When we examine the canon in question, it becomes immediately apparent that the Council was compelled to define Alexandrian metropolitan jurisdiction in terms of several provinces of the Diocese of Oriens. Of equal significance, Antioch’s metropolitan jurisdiction was described in terms of the other provinces of the diocese:

“Let the ancient customs in Egypt, Libya and Pentapolis prevail, that the Bishop of Alexandria have jurisdiction in all these, since the like is customary for the Bishop of Rome also. Likewise in Antioch and the other provinces, let the Churches retain their privileges. And this is to be universally understood, that if any one be made bishop without the consent of the Metropolitan, the great Synod has declared that such a man ought not to be a bishop.” (Nicæa, Canon 6).

It would have been simple enough had the council merely stated that Alexandria should administer a few specific provinces in Oriens and that Antioch should administer the rest, but the council went on and provided its rationale for the decision: “…since the like is customary for the Bishop of Rome also.” What could this mean? Why was a custom of a bishop in a completely different diocese invoked in order to settle an internal boundary dispute between bishops in the Diocese of Oriens?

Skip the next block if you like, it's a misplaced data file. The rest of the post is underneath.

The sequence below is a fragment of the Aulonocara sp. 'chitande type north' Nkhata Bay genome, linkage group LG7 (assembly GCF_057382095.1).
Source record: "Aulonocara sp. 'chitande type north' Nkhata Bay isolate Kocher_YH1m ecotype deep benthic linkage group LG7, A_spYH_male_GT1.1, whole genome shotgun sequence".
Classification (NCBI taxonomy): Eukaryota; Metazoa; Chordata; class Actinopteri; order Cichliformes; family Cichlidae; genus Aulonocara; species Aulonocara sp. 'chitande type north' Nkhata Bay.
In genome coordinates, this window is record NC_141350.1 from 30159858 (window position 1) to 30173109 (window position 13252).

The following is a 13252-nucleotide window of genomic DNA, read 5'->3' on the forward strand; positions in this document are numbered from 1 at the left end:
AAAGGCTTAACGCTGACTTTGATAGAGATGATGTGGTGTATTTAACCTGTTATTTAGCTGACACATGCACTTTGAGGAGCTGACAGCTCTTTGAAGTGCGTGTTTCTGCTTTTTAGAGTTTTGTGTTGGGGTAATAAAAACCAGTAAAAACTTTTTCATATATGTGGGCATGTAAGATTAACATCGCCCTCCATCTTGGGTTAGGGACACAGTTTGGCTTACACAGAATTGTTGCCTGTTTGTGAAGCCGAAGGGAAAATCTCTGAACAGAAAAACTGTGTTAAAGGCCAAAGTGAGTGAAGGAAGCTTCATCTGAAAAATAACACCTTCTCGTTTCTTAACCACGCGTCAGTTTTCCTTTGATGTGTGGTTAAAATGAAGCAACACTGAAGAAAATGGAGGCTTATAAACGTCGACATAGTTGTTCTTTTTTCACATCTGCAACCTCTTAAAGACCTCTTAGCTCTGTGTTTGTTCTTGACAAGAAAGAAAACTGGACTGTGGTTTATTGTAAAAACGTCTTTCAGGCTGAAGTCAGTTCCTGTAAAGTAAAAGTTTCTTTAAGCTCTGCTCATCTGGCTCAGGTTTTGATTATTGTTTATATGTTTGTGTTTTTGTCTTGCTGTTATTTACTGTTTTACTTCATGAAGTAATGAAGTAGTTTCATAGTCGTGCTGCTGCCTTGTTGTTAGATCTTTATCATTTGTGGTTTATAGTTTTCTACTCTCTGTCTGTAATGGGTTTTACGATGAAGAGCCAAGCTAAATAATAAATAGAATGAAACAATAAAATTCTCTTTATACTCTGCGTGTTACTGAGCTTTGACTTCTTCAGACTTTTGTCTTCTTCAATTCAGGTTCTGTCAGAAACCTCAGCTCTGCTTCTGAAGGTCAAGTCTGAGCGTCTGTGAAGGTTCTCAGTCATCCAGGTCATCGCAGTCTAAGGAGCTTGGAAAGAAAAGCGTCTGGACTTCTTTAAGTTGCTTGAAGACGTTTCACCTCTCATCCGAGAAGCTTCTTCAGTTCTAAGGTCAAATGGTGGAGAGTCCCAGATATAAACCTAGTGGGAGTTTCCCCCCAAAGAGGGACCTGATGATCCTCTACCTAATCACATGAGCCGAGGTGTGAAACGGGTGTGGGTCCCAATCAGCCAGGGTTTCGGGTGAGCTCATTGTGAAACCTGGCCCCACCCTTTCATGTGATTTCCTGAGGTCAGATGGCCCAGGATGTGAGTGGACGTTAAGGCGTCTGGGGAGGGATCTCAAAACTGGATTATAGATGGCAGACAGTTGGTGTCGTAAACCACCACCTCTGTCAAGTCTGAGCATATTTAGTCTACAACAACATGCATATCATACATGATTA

The answer to the question is remarkably simple when the contemporary topography is taken into account. Diocletian’s reorganization had placed both Milan and Rome within the civil Diocese of Italy, and had also placed both Antioch and Alexandria within the civil Diocese of Oriens. In Italy, Diocletian had avoided administrative conflicts by making Milan the chief metropolis while relegating to Rome a few suburbicarian provinces adjacent to the city. By the time of Nicæa the church had adapted to the new civil boundaries, so the structural congruency between Alexandria and Rome was obvious to anyone familiar with current events. When boundary disputes arose within Oriens between Antioch and Alexandria, a solution presented itself immediately: just as the Bishop of Rome administered a few provinces within the Diocese of Italy (the rest being administered from Milan), Alexandria could administer a few provinces within the Diocese of Oriens (the rest being administered from Antioch). The solution was as elegant as it was simple.